• “Does the $7500 federal tax credit go away if the car is re-sold in less than 1 year?” The only wording about this I can find in the 30D documentation is: “The vehicles must be acquired for use or lease and not for resale. Additionally, the original use of the vehicle must commence with the taxpayer and the vehicle must be used predominantly in the United States.” So based on this wording, registering the car and driving it in the US makes it eligible for the credit. I don’t think there’s a time requirement on said use before resale.

            I had thought I read somewhere that you needed to keep it a year, but can find no evidence of that.

          • So the coin dealer that sold his new Model X to a car dealer who immediately on sold it to Ford might miss out on the $7500 Federal tax rebate. We know Ford paid well over list price but I wonder if the coin dealer got a high enough price to cover the loss of the $7500 ?

          • Did he not drive it to the delivery? If so, and if he registered it before selling, then he apparently qualified for the subsidy. There seems to be no minimum mileage/time of ownership requirements.

            People used to fly to Europe, pick up their new Porsche/whatever, drive it around for 500 (?) miles, and then ship it back as a used car.

          • Yeah, like Bob said, if he registered the car at all, and didn’t do some sort of immediate title transfer w/o registration, then he could probably claim the incentive as the first registered owner of the car. He got the car for $115K plus tax (flat price for fully loaded FBR Model X). It sold to Ford for around $200K. Even with the dealer piece, he probably did OK on the deal. 🙂

        • I don’t think it’s a problem. I ordered a Model 3 in store on March 31, for me/my family. I am not particularly interested in re-selling that car, even at a premium. I just want to own a Tesla. Been waiting long enough and almost had an X but for it being too wide for my driveway.

          I see no problem with those who do wish to buy and resell the Model 3, but for me, paying something like 8% sales tax on top of the purchase price, then counting on selling it as used at a premium is just too risky. Plus Tesla and SpaceX employees are ahead of me in line as are current Tesla owners. I doubt that Tesla and SpaceX employees will be reselling theirs, but it’s certainly possible that some current Tesla owners are ordering 2 – one to keep, one to sell. So there could be quite a few “used” Model 3s on the market in the early production days.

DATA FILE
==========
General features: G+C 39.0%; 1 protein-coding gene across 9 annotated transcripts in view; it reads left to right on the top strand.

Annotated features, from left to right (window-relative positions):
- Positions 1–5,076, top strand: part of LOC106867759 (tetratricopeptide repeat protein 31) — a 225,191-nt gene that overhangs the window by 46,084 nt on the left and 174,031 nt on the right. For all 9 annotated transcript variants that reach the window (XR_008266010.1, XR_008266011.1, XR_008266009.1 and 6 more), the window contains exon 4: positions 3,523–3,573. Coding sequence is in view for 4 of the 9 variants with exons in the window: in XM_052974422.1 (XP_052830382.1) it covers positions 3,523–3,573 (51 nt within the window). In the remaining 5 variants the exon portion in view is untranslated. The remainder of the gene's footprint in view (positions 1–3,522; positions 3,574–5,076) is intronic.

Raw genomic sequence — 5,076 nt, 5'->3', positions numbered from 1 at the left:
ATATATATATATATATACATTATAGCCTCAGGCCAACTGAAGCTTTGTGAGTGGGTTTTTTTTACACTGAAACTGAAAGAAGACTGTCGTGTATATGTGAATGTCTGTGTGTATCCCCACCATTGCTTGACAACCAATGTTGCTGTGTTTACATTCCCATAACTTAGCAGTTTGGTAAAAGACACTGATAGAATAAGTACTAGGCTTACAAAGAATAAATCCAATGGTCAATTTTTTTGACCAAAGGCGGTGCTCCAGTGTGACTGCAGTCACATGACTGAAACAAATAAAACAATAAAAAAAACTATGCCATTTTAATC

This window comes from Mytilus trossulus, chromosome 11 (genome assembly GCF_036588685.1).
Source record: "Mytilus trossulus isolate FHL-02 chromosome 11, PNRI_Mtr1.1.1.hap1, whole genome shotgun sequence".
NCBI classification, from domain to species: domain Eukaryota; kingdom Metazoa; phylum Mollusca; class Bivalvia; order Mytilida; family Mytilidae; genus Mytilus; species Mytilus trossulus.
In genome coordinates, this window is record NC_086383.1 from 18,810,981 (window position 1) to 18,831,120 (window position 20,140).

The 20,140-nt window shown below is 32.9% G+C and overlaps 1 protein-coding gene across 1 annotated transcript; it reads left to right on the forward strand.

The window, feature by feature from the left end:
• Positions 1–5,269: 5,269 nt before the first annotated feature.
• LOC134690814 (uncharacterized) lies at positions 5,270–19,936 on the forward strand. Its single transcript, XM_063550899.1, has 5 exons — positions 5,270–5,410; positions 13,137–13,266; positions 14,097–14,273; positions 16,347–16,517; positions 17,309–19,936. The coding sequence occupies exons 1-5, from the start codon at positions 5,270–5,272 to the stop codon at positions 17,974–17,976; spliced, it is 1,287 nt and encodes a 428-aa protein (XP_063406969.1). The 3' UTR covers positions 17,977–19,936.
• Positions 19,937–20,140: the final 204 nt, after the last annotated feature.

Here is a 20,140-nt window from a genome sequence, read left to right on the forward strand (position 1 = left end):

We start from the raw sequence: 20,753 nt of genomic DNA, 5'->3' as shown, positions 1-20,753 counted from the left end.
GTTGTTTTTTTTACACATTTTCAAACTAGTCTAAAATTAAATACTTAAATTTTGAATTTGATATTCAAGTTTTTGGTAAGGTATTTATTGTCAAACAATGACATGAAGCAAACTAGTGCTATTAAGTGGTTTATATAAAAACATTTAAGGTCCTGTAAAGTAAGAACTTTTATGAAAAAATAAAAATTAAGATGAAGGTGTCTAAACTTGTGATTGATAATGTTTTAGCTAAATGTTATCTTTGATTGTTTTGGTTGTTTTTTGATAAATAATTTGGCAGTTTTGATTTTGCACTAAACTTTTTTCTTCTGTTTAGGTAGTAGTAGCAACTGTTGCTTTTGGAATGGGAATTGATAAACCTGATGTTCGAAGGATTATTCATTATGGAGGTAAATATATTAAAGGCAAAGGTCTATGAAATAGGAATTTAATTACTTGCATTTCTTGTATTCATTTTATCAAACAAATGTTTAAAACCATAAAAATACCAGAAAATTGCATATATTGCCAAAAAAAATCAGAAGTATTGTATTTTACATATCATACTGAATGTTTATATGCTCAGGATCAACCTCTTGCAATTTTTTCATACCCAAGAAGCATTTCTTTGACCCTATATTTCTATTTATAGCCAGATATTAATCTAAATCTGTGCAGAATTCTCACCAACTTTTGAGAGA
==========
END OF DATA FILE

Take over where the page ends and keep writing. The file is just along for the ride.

Based on the 400K reservations, I do believe demand will exceed supply for quite some time, but I’m personally not willing to risk a $60K or $70K (plus tax) investment in the hopes of turning it around for a quick profit. And I say $50K or $60K because it’s the highly optioned ones that will ship first.

          I know that orders are capped at two per person, and I believe that Anton and the Yahoo guy were able to put in more than 2 orders. I don’t need to test that myself and potentially risk my existing order being cancelled (even if only accidentally).

          • True largely. And my meaning was it presents a series of problems to resolve for anyone with nefarious intent – clearly you you are too honest to perceive that risk as off putting!

            Regarding a lot of used legitimately purchased 3s (purchasers who followed Tesla’s rules) – Tesla is stating there is only a small percentage of orders that have requests for more than one car, and there is much anecdotal evidence. Evidence that there are many double purchases which are for two specific people, often family members. But remember, this is only anecdotal at this point.

  • It’s a bug that the system doesn’t immediately report to an intentional schemer that their scheme was denied?

    • But they are being purged now so what’s your point other than to be obnoxious

      • My question was is that even a bug?

      • Insults.
        Not necessary.

  • The reservation is not a guarantee of sale. If you misbehave, the money can be refunded to you. It’s also clear, that disparaging the product might be grounds for dismissing the reservation. Mr. Musk might have just broken new ground here. Or at least something that hasn’t been around for many years. Not no shoes, no shirt, but rather, don’t misbehave or you are out.

    • I think I can recall only two Tesla orders ever being cancelled: one guy who threatened legal action for issues he was experiencing with his Model S, plus the blogger/investor who wrote a scathing criticism of Musk and Tesla just because he didn’t like being kept waiting during the Model X official unveil event. Was Tesla justified in cancelling the orders? That’s a subjective thing.

      I personally wouldn’t want to do business with someone threatening to sue me/my company, nor would I care to send one of my brand new cutting edge products to someone who is clearly easily annoyed. If he wrote 1200 words on how unacceptable it was to keep him waiting, how would he have handled a finicky falcon wing door or a defective seat latch?

      • Good point. If you are waiting in line at a movie theater, no sense in getting kicked out before yo see the movie.